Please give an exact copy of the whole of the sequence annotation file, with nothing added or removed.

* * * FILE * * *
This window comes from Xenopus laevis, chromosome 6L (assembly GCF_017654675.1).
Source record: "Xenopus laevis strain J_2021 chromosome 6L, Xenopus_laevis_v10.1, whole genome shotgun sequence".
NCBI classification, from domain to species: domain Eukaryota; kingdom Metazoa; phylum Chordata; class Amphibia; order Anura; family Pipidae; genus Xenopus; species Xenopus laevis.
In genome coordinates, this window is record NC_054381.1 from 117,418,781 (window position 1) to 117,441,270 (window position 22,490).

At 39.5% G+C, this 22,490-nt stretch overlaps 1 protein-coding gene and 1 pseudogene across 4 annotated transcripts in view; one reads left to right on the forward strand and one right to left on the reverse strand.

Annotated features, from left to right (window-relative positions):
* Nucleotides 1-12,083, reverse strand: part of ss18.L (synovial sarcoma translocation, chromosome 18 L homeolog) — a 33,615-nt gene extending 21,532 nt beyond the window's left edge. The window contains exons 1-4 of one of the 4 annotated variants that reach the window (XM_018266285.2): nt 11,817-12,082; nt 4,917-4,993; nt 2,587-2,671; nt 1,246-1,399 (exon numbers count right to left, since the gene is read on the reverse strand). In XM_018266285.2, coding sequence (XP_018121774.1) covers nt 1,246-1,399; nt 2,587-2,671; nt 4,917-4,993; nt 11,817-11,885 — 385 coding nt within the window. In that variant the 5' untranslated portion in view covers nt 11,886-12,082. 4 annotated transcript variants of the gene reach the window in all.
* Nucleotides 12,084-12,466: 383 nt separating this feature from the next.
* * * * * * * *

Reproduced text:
This window comes from Xenopus laevis, chromosome 6L (assembly GCF_017654675.1).
Source record: "Xenopus laevis strain J_2021 chromosome 6L, Xenopus_laevis_v10.1, whole genome shotgun sequence".
NCBI classification, from domain to species: domain Eukaryota; kingdom Metazoa; phylum Chordata; class Amphibia; order Anura; family Pipidae; genus Xenopus; species Xenopus laevis.
In genome coordinates, this window is record NC_054381.1 from 117,418,781 (window position 1) to 117,441,270 (window position 22,490).

At 39.5% G+C, this 22,490-nt stretch overlaps 1 protein-coding gene and 1 pseudogene across 4 annotated transcripts in view; one reads left to right on the forward strand and one right to left on the reverse strand.

Annotated features, from left to right (window-relative positions):
* Nucleotides 1-12,083, reverse strand: part of ss18.L (synovial sarcoma translocation, chromosome 18 L homeolog) — a 33,615-nt gene extending 21,532 nt beyond the window's left edge. The window contains exons 1-4 of one of the 4 annotated variants that reach the window (XM_018266285.2): nt 11,817-12,082; nt 4,917-4,993; nt 2,587-2,671; nt 1,246-1,399 (exon numbers count right to left, since the gene is read on the reverse strand). In XM_018266285.2, coding sequence (XP_018121774.1) covers nt 1,246-1,399; nt 2,587-2,671; nt 4,917-4,993; nt 11,817-11,885 — 385 coding nt within the window. In that variant the 5' untranslated portion in view covers nt 11,886-12,082. 4 annotated transcript variants of the gene reach the window in all.
* Nucleotides 12,084-12,466: 383 nt separating this feature from the next.